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Challenge: Finding Your Voice as a Parent

Momming Goals for the New Year

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I've been doing a lot of thinking about the mom I want to be. Kind of a loaded thought process, as of course I want to be it all... the fun mom, cool mom, motherly mom, crafty mom, healthy mom, etc... but truth is, I'm only human.

I have three young boys, all five and under, already with distinct different dynamic personalities. I want to make sure I honor each of their individual selves, encouraging them to be who they are and be good people- while fueling their confidence, empowering their independence, and showering them with love, affection and reassurance.


So as the new year begins, here's what I've come up with; things I strive to be as a mother.

I want to be a mom who doesn't judge.

Someone once told me a boy will forever seek their mother's validation. Surely, that's a huge responsibility- knowing they turn to me for reassurance and positive, constructive feedback. Granted, we'll have disagreements, but I strive to refrain from going down a judgmental path. If I throw out harsh criticism, they'll seek guidance elsewhere.

I want to be a mom who doesn't disappoint.

No parent wants to let their kids down, but this statement goes much deeper than that. Look up "disappoint" in the dictionary; it means: fail to fulfill the hopes or expectations of someone. In a world of potential dysfunction, I want to be the "function" in their lives.

I want to be a mom who encourages my kids' interests.

I can already tell my three young boys will lead their own beautiful, individual paths. My oldest loves dressing up- being creative, art and music. My middle loves trains and his baseball book. And my youngest- while it's too soon to tell- is obsessed with lining up toy cars. Their personalities shine in such different ways, and I want to be a mom who honors and fuels their interests, hobbies and dreams.

I want to be a mom who is accepting.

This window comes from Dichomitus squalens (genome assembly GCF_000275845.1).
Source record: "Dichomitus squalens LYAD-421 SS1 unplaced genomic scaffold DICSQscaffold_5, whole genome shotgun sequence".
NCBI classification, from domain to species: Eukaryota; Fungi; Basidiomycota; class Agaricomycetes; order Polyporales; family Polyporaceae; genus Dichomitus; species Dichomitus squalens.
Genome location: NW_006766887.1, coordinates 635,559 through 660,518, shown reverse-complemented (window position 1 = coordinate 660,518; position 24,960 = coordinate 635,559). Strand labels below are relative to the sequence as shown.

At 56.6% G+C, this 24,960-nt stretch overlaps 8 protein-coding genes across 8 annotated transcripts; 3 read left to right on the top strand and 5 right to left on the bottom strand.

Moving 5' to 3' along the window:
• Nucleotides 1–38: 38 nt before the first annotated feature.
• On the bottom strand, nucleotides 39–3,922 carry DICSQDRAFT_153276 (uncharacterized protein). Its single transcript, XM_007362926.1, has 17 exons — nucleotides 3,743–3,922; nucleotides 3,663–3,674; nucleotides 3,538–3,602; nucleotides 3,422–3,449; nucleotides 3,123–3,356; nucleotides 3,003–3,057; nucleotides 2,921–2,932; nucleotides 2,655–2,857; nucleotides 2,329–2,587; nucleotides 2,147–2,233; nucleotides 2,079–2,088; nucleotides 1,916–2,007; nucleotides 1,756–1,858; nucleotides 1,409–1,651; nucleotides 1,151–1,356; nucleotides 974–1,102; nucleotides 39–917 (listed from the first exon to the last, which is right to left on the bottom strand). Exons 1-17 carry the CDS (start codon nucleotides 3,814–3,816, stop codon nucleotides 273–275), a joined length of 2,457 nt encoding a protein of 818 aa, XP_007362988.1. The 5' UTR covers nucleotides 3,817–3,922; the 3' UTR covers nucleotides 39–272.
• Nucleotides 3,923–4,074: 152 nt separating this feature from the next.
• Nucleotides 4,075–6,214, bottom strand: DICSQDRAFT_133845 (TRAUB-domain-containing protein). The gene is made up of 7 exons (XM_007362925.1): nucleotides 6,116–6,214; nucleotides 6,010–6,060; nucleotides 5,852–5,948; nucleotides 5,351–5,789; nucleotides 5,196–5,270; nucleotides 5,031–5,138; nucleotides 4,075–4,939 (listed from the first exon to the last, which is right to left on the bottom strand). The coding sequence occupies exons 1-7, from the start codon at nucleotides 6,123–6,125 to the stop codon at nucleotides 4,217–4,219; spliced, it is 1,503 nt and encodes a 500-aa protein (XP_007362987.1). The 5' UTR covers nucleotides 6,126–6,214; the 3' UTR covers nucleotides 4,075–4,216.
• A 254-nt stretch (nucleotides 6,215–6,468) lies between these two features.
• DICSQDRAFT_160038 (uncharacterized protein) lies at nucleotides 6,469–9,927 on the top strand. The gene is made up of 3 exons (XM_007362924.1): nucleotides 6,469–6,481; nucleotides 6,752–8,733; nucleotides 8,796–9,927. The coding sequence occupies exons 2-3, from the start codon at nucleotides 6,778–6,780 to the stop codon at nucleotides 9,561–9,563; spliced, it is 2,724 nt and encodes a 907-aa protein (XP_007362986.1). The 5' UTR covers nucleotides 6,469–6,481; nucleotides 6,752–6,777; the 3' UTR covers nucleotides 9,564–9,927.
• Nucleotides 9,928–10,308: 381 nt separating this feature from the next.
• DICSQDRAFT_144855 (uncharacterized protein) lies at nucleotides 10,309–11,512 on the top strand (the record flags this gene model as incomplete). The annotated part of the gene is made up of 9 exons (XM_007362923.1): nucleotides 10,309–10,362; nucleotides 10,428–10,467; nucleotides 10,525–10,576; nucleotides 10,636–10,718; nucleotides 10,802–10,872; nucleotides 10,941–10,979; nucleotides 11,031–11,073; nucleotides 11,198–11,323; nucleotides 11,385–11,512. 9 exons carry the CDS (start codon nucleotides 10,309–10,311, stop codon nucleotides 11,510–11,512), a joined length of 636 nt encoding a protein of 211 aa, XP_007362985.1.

Like the saying goes: I pray to accept the things I cannot change; courage to change the things I can, and wisdom to know the difference. This is especially the case when it comes to persona and personality. I can already tell which of my kids is going to be a loud-mouth spitfire, and the other who embodies a lovely sense of sensitivity. I gotta remember they got it from both me and my husband, so I may not always understand who they are... but I will surely accept and embrace their individual selves.

I want to be a mom who is present.

And by that, I mean emotionally available; in tune with what's going on and aware of things happening in their lives. I want to stay on top of any issues at school, issues among friends, or issues in their head or heart. I want them to know they have my undivided presence and attention when they need it most.

I want to be a mom who is patient.

I yell. I get frustrated. And I have been known to (quietly) drop the F-bomb. Hence, we're all human. However, I want my kids to look back at my mothering skills and say- for the most part- I was rather patient. I want to work on crafting my reply in the midst of frustration; I want to work on speaking slowly, in addition to speaking softly (yelling doesn't make them hear any better). Sometimes a good counting to ten does the trick, giving me a few seconds to calm myself- therefore showing my kids a productive approach to handling challenges.

I want to be a mom who is a good kind of crazy.